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Trijicon’s B.A.C. - What is it?

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Post Options Post Options   Thanks (0) Thanks(0)     Back to Top Direct Link To This Post Posted: May/10/2004 at 16:41
Chris Farris View Drop Down

Joined: October/01/2003
Location: Texas
Status: Offline
Points: 7790


BAC - Bindon Aiming Concept
After many years of searching for and developing improved small arms weapons sights, Glyn Bindon made an amazing discovery. The legendary aiming speed of the Armson O.E.G. can be combined with the accuracy and precision of magnified scopes. What was discovered is that the human brain automatically switches to the best system when you look through the scope with both eyes open. Two major universities have confirmed that anyone with normal vision (over 95% of the population) can learn to use the brain powered zoom in seconds.


How the Bindon Aiming Concept Works
Both eyes must be open. Scan from left to right, while continuously scanning the brain will choose the non magnified version (your left eye), as soon as you near your target and stop on it your brain chooses to use the magnified version (your right eye). This gives you an unlimited field of view and makes it very easy to hit multiple targets or moving targets in any lighting conditions. It may sound confusing until you actually look through one, it is very simple and extremely effective.


The Nature of Binocular Sighting

Human vision is based upon a binocular (two eyes) presentation of visual evidence to the brain. The word binocular literally means using both eyes at the same time. We most often associate this word with binocular instruments such as field glasses or a binocular microscope. These instruments specifically strive to present the object to be viewed the same way to both eyes.

Vision research material was examined for its assistance to understand the optically aided weapon aiming process. Three major types of optical enhancement were compared. There are strong customer preferences in reticle designs, some simple reticles enhance the speed of target acquisition, others allow for greater precision in a given time limit.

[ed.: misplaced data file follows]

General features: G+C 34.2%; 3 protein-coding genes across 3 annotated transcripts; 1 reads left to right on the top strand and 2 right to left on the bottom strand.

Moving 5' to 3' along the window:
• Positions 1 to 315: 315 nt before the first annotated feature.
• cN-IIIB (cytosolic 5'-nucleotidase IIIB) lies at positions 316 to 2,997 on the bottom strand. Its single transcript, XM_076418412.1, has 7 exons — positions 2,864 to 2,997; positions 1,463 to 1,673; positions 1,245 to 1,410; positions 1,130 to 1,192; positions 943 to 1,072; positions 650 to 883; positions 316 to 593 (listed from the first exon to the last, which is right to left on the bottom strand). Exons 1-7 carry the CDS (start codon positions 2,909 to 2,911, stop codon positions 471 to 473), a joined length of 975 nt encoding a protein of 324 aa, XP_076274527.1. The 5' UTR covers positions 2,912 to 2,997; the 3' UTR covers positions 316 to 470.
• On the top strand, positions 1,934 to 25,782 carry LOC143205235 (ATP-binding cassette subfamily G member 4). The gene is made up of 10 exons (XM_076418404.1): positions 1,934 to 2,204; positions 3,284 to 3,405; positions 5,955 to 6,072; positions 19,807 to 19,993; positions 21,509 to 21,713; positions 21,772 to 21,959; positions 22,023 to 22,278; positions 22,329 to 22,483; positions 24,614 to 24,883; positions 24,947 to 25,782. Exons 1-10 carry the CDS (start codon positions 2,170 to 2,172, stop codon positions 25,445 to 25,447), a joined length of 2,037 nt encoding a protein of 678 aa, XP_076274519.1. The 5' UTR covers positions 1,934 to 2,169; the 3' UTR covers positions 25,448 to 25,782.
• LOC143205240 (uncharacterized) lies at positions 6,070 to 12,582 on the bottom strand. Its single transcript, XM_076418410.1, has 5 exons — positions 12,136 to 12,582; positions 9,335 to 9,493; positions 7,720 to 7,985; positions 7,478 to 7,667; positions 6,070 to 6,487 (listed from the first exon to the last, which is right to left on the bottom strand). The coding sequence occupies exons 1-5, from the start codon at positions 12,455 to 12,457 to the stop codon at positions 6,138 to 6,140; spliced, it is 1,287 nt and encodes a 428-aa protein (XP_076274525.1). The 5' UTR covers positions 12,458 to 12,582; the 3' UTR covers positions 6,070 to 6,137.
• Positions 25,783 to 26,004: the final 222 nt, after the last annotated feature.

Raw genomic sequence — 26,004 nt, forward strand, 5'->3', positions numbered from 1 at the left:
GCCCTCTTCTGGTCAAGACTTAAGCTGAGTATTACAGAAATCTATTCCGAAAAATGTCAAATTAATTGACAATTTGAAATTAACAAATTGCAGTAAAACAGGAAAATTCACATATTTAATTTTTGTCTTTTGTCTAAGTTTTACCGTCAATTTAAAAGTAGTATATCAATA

The simple substitution of a bright red dot for the usual cross-hairs makes it very easy to keep both eyes open. Just as in the Single point or Armson O.E.G. sighting, the brain merges the two images. During dynamic movement, the scene through the telescope blurs because the image moves more rapidly due to magnification. The one eye sees the bright dot against the blurred target scene, so the brain picks the scene from the unaided eye. The shooter swings the weapon toward the target while perceiving the dot indicating where the weapon is pointed. As soon as the weapon begins to become steady in the target area, the brain switches to the magnified view.

A long search was made to try to combine the speed and non-battery features of the Singlepoint or Armson with the precision of the telescopic system. This discovery was made several years ago. Trijicon has sponsored research in the field of human vision to better understand this generic phenomenon. Although the study concentrated on the Armson O.E.G., some aspects are applicable also to the Bindon Aiming Concept.




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Edited by Chris
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